How confident are you that your photovoltaic system is performing as well as it should? Have you ever had a problem comparing your photovoltaic with someone else? Have you noticed a drop in the efficiency of your photovoltaic that exceeds 5%?
If the above questions have bothered you, it’s time to find out the PID.

What is a PID?

PID is a phenomenon that affects photovoltaic panels and leads to a reduction in their efficiency which starts gradually, but evolves rapidly. It comes from the initials of Potential Induced Degradation, which means Voltage Caused Degradation. As the name of the phenomenon states, this is a reduction in the efficiency of photovoltaic panels due to the potential difference (voltage). In an interconnected photovoltaic system, the panels are connected in series one after the other, creating strings. The total voltage of a string can be close to 1000 V. So this is the high voltage that can lead to the PID effect. Figure 1 shows the mechanism of its creation. In essence, due to the high voltage, leakage currents are created from the solar cell to the aluminum frame, through the glass and the encapsulation materials of the cell, which under normal conditions are insulating.
The result is that the power of the photovoltaic panel is reduced. The power reduction can be even 40% or more!

Figure 1. Schematic representation of leakage current in a photovoltaic panel due to PID. Drawing by Photon [4]

According to studies and research so far, the phenomenon is intensifying in conditions of high temperature and humidity. This means that the climatic conditions of our region favor the occurrence of the phenomenon.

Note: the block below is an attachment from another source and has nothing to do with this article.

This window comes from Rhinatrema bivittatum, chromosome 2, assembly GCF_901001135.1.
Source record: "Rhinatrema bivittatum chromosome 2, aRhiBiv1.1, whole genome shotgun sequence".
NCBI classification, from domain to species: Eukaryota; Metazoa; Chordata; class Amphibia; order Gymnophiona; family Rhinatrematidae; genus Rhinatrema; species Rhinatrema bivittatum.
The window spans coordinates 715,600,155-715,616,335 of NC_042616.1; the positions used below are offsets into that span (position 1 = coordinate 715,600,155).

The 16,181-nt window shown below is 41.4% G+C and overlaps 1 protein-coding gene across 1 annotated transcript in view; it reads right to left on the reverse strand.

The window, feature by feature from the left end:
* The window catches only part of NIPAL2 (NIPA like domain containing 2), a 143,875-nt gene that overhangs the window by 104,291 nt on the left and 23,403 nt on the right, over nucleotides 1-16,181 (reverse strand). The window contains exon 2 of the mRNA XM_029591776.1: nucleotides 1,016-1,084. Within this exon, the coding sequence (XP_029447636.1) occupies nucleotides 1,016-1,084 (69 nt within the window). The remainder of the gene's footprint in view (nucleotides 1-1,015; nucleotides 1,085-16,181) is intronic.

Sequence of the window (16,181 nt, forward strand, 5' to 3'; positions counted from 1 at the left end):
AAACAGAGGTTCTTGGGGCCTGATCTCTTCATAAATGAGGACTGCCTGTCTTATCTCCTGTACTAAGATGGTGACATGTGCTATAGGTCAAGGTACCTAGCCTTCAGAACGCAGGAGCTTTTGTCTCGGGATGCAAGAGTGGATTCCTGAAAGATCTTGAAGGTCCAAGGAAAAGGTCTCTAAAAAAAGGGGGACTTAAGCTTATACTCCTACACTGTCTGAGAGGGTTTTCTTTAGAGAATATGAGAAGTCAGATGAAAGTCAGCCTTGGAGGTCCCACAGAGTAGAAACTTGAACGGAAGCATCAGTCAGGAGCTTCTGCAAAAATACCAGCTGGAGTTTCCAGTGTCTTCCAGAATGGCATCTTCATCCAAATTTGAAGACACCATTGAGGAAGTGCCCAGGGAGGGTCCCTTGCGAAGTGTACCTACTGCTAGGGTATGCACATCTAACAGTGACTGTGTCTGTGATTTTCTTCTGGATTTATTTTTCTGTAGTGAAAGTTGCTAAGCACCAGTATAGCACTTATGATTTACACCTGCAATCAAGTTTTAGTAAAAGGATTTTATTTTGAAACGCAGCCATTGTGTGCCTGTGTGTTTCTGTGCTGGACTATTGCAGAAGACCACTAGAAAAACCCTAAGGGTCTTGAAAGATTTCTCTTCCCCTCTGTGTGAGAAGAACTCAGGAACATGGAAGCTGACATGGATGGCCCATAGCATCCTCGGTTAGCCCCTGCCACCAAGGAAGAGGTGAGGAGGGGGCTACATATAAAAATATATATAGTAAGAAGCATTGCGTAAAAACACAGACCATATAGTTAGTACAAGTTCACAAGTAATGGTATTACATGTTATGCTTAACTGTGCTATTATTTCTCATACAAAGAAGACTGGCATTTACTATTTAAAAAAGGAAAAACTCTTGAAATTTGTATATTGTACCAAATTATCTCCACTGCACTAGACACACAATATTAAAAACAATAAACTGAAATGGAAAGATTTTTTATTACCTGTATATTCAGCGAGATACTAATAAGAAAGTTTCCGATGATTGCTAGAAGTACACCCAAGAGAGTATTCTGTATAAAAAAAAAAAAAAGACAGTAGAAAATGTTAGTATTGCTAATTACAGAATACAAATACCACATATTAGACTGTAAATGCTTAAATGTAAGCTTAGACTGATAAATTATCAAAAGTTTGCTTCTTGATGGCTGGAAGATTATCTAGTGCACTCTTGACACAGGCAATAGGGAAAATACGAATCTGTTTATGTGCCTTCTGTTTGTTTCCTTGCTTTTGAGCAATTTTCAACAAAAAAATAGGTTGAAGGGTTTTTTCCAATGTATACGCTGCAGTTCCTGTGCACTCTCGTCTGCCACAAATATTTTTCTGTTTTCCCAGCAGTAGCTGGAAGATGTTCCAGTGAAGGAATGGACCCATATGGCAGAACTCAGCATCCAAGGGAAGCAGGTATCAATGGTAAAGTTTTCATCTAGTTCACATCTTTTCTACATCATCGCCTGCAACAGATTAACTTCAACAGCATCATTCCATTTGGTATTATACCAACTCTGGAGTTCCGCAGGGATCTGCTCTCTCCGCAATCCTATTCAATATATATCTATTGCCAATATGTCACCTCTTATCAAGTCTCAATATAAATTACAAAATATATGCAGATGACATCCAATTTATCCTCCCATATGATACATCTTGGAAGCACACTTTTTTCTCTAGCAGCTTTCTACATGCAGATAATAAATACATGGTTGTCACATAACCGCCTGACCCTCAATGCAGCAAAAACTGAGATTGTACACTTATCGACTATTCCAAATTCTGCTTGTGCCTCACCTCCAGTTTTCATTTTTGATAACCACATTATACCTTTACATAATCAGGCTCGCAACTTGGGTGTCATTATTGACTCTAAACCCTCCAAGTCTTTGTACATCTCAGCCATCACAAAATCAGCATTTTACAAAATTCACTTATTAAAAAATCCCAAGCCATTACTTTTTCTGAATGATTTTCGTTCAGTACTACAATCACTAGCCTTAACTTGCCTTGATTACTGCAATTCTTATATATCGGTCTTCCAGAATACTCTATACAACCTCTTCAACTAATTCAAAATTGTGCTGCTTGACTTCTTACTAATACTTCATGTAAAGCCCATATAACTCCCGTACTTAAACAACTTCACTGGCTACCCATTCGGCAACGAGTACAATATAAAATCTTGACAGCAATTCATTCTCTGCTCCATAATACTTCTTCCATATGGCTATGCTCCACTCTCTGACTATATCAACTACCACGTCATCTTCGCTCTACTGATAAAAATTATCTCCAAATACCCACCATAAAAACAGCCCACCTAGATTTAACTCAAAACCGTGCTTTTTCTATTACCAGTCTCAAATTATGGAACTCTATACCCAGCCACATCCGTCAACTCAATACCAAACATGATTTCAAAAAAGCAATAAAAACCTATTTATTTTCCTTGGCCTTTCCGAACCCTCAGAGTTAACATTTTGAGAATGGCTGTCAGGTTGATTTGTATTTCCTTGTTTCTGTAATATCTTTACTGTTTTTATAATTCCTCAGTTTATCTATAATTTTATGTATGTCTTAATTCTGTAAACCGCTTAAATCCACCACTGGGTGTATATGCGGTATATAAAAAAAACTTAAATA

The phenomenon had been observed since 1979, only in 2005 it began to occupy the photovoltaic industry as it was initially observed in the context of high efficiency of Sunpower [1]. In fact, it was then mentioned in the literature that the phenomenon affects only high-efficiency cells. With the great development of interconnected stations in recent years, the phenomenon began to receive due attention and better studied, especially after 2007 [7] where it appeared that the phenomenon occurs in standard photovoltaic crystalline panels [7], [8 ]
It is characteristic that until recently there was no international standard or any relevant certification in order to test the resistance of various PV panels to this phenomenon.

Already an international consortium led by Dr. NREL’s Peter Hacke is working on the development of the IEC 62804 standard for PID testing. The first version of the standard is expected to be followed by its adoption by international certification bodies,

Is there a cure for PID?

If we are talking about a new installation, it would be advisable for someone to use photovoltaic panels with material specifications in order to withstand the PID. Recently, several such frames have been circulating and despite the possible increased costs, they are worth choosing.
Questions are raised about systems already in operation. It is therefore important to note that in most cases the PID effect is reversible, as long as it is detected in time.
Irreversible PID occurs when due to electrochemical reactions that lead to corrosion and / or detachment in the frame. Irreversible PID mainly affects thin film frames.